I’ve done a bunch of little virtual events before this one, which was simply an arithmetic increase in things to do. More rooms to check, of course, but at least in the LD/CX universe, everybody pretty much knows the drill. We only subbed out a handful of judges, inevitably for reasons not related to tech. In fact, the tech side of things makes the tournament move all that more quickly. If a judge isn’t in a room at start time, we know it. We immediately do a replace. For all practical purposes the new judge then immediately appears in the room, and the round begins. No walking to the other end of the campus, or getting lost in the west wing of the high school. (It is a fact universally acknowledged that most large high schools designate various areas in ways unfathomable to the logical mind, presumably to scare enough of the newbies away every year to have more mystery meat in the cafeteria for everyone else. Add to this that most large high schools have annexes, addenda, Quonsets and porta-potties built after the original brutalist main building that couldn’t fit into a normal numbering scheme even if they wanted. Best advice I can give anyone trying to find their way through a high school is to bring extra breadcrumbs.) 


One of the good things about large, robust divisions is that MJP is a breeze. 99% come out 1-1 without touching anything. After the 3rd round, when we start having some down-and-outs, we can start using the poor judges at the bottoms of the prefs. Happily we could say that at the end of Saturday, with 5 rounds that day and 2 the day before, every judge had at least one round (and usually more), and every judge had at least one round off. I think that becomes a must for the tab room, to keep people working but not overworking. This of course means a little loss of all those 1-1 pairings, but in the upper brackets, they ought to be able to pick up their 2s. I mean, MJP isn’t a license to strike 80% of the field. (Although try to tell that to some coaches.)


The other thing we did that made the prefs a little less one-ish was gender-balancing in the elims. The Paginator was always a leader in this, and we honor his not-exactly-distant memory by continuing to do it. It’s something we do as a matter of course when there’s no prefs, but something we need to remind ourselves to do with MJP panels. Gender issues are always big in debate; anything we can do to balance things out has to put us at least a little on the side of the angels.


The down side of virtual Bronx was manifold: no great fresh sandwiches and homemade chips from the Little Sandwich Cabin, no Thursday night dinner at the chez with Kaz, no late night pairings with a nice port on Saturday, no brown bonnets from Mr. Softee… It’s tough, being home. On the other hand, I did have time to make some pasta Bolognese, some Spanish meatballs with sweet potato fritters, ham and eggs for breakfast, etc. Into each rainstorm a little sunlight must fall.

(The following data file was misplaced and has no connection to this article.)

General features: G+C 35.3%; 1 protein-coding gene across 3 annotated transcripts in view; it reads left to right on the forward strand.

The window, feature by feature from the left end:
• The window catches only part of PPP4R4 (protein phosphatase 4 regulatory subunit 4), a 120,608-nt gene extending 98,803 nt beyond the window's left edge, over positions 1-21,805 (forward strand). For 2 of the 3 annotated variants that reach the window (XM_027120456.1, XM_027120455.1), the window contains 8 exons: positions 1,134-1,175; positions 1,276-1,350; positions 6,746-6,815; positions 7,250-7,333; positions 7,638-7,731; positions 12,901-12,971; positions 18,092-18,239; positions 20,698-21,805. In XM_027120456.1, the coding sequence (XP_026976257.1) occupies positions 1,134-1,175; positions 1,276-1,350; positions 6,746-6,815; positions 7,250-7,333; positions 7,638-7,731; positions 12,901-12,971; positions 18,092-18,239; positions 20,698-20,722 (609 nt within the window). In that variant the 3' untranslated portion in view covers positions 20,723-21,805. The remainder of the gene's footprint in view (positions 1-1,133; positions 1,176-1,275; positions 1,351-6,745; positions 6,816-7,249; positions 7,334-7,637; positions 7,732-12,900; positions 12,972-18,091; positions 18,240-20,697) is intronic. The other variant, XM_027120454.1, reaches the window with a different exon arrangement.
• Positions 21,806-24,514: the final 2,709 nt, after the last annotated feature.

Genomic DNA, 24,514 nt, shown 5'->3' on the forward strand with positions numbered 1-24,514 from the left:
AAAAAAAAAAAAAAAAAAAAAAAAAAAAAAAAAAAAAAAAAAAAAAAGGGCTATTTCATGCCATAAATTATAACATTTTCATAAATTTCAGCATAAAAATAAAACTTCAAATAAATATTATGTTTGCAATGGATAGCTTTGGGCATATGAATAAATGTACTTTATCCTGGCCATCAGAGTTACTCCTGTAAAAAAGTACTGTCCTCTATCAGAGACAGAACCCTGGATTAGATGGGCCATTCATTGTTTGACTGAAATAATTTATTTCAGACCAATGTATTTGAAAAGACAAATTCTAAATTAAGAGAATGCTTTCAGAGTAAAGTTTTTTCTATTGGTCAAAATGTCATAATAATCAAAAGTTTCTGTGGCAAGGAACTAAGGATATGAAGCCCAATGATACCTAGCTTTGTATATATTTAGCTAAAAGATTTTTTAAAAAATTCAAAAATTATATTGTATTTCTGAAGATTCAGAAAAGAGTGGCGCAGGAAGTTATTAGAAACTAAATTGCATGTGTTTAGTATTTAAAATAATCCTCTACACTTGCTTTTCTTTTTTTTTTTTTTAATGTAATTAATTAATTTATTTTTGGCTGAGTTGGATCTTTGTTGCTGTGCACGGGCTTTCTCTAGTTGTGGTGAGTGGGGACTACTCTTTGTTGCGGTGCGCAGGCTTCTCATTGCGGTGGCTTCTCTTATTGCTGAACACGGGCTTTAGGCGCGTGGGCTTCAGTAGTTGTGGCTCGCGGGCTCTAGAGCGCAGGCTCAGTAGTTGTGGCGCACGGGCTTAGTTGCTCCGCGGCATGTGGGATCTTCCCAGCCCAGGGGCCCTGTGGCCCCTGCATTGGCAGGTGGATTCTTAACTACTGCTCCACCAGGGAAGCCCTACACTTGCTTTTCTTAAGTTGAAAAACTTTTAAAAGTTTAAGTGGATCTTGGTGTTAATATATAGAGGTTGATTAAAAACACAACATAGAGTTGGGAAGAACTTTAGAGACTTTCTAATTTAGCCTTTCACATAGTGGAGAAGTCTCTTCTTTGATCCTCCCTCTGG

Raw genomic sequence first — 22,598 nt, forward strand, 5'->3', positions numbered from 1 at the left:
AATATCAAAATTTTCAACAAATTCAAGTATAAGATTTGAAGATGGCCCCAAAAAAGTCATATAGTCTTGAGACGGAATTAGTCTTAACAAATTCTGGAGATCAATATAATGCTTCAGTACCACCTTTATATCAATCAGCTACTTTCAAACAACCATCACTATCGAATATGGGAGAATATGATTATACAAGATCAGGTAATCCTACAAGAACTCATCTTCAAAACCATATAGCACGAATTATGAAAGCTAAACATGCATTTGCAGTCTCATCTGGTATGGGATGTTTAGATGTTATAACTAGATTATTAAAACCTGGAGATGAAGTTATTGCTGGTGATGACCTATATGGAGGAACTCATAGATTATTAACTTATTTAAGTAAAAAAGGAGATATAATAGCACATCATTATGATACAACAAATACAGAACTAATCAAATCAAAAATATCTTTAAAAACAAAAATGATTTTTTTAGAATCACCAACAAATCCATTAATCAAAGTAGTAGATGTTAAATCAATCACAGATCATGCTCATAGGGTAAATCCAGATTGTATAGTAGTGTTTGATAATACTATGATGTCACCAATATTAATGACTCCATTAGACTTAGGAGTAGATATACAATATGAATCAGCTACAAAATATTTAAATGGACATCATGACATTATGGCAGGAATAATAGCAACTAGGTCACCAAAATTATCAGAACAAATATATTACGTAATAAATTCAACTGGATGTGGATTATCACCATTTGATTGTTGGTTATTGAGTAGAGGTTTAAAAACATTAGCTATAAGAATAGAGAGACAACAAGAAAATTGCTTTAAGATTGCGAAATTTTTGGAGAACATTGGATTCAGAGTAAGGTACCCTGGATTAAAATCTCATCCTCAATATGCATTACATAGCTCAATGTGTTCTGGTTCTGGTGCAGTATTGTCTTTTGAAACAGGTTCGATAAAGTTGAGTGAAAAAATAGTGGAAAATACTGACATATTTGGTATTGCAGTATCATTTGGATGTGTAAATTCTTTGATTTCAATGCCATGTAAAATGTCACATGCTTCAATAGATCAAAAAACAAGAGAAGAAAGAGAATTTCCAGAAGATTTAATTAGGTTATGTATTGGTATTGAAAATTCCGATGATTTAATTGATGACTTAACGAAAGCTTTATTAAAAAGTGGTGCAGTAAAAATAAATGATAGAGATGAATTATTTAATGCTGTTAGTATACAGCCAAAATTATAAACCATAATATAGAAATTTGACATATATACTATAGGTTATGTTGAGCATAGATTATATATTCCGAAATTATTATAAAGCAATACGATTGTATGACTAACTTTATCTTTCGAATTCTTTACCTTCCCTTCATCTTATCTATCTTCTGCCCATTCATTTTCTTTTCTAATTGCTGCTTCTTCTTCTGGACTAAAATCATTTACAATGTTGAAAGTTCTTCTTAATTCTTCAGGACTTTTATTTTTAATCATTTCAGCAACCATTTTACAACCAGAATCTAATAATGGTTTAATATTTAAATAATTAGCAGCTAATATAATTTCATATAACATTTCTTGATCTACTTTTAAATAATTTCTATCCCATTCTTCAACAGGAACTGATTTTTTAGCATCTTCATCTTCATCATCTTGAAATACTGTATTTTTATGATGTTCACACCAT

Tuesday, October 13, 2020

In which we move from the hills of Byram to the sciences of The Bronx

Last weekend we ran Byram Hills. I really wanted to see how things worked out with double flighting. The bottom line was that if you limited your room request to the correct number of rooms, entrants / 4, it was no problem. Everything paired fine. And, of course, we added plenty of time for turnover. In my mind it looks like 4 doubles a day is quite doable. Although to be honest, I don’t see us doing too many double-flighted events going forward. The thing is, 4 rounds a day isn’t very many. If you want 5 rounds and breaks, well, you can see the problem. Single flights does impose a large judging burden on a team, but at some point teams have to put up or shut up. Most teams have been around for a while and ought to have a backlog of alums and friends available to help out. If not, well, as I’ve said many times, there’s something rotten in that team’s Denmark. Adding to the issue, reliance on hireds is becoming more complicated, if not impossible, at college venues. We’re seeing the colleges demand all sorts of credentials for hires that are virtually impossible to secure, which means that the colleges have to fall back on their own usually limited resources. Certain schools have been too spoiled over the years. I have a feeling that when we go back to real life, more than a few things are going to be radically different. 

Anyhow, BHills was a breeze overall. Very few tech problems, inevitably from those who paid no attention to the warning to check their tech in advance. Yes, folks, that’s why we send out the emails, so that you’ll ignore them. If we thought you’d read them, we wouldn’t bother. Sigh. 


Meanwhile, things are quieting down now on the preparatory Rather Large Bronx front. Once registration shuts down, it’s all over but the shouting. A few people have been tardy with their judges, and a whole boatload of schools don’t have their students linked, but there’s still time and we’re handling things. There’s still the odd email to send out for people to ignore, but other than that, it’s on to the final fine-tuning of the tabroom setup, and there you are. Which reminds me that I probably should be doing that now. 


See you in the funny papers.